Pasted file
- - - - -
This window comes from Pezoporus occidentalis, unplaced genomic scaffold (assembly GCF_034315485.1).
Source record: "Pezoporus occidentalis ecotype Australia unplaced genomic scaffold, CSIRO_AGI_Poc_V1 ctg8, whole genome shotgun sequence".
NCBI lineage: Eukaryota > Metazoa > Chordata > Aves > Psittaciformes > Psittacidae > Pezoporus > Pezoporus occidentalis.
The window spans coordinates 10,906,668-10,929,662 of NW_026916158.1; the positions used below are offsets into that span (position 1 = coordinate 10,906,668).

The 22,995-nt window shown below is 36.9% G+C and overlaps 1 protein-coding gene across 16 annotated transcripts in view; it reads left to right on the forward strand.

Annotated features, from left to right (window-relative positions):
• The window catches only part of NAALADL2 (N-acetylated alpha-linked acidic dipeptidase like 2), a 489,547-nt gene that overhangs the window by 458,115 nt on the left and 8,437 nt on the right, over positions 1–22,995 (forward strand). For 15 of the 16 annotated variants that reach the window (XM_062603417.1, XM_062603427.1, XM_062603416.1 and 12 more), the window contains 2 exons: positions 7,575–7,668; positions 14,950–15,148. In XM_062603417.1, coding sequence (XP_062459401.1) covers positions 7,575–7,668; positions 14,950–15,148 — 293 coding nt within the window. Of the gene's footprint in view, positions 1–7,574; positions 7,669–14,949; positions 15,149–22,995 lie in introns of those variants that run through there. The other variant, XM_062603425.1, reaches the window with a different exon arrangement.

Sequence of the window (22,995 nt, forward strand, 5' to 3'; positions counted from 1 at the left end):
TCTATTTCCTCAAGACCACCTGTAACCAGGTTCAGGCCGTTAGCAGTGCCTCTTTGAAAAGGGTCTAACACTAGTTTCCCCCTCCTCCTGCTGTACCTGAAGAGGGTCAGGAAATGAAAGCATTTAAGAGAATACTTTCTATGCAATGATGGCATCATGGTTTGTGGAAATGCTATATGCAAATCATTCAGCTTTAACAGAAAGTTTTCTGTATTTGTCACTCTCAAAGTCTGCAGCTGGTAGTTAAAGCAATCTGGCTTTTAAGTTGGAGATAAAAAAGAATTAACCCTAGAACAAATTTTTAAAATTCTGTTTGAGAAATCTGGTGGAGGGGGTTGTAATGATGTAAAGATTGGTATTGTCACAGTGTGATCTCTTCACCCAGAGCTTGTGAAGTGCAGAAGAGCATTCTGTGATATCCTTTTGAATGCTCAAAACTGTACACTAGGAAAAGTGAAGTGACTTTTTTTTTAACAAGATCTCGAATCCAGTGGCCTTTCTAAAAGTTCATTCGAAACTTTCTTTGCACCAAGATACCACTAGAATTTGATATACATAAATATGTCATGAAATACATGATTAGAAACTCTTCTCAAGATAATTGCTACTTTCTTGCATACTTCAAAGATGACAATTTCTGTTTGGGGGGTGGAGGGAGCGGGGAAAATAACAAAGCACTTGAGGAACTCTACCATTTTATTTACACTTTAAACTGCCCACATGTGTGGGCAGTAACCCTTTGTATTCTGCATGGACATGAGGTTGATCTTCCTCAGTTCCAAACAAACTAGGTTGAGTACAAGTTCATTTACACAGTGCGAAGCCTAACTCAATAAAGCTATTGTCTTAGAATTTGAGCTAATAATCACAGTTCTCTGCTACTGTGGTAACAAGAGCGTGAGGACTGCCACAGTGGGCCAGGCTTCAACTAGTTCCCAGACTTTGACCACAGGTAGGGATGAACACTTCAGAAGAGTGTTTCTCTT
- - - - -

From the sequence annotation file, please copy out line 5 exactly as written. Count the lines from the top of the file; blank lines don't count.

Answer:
The 22,995-nt window shown below is 36.9% G+C and overlaps 1 protein-coding gene across 16 annotated transcripts in view; it reads left to right on the forward strand.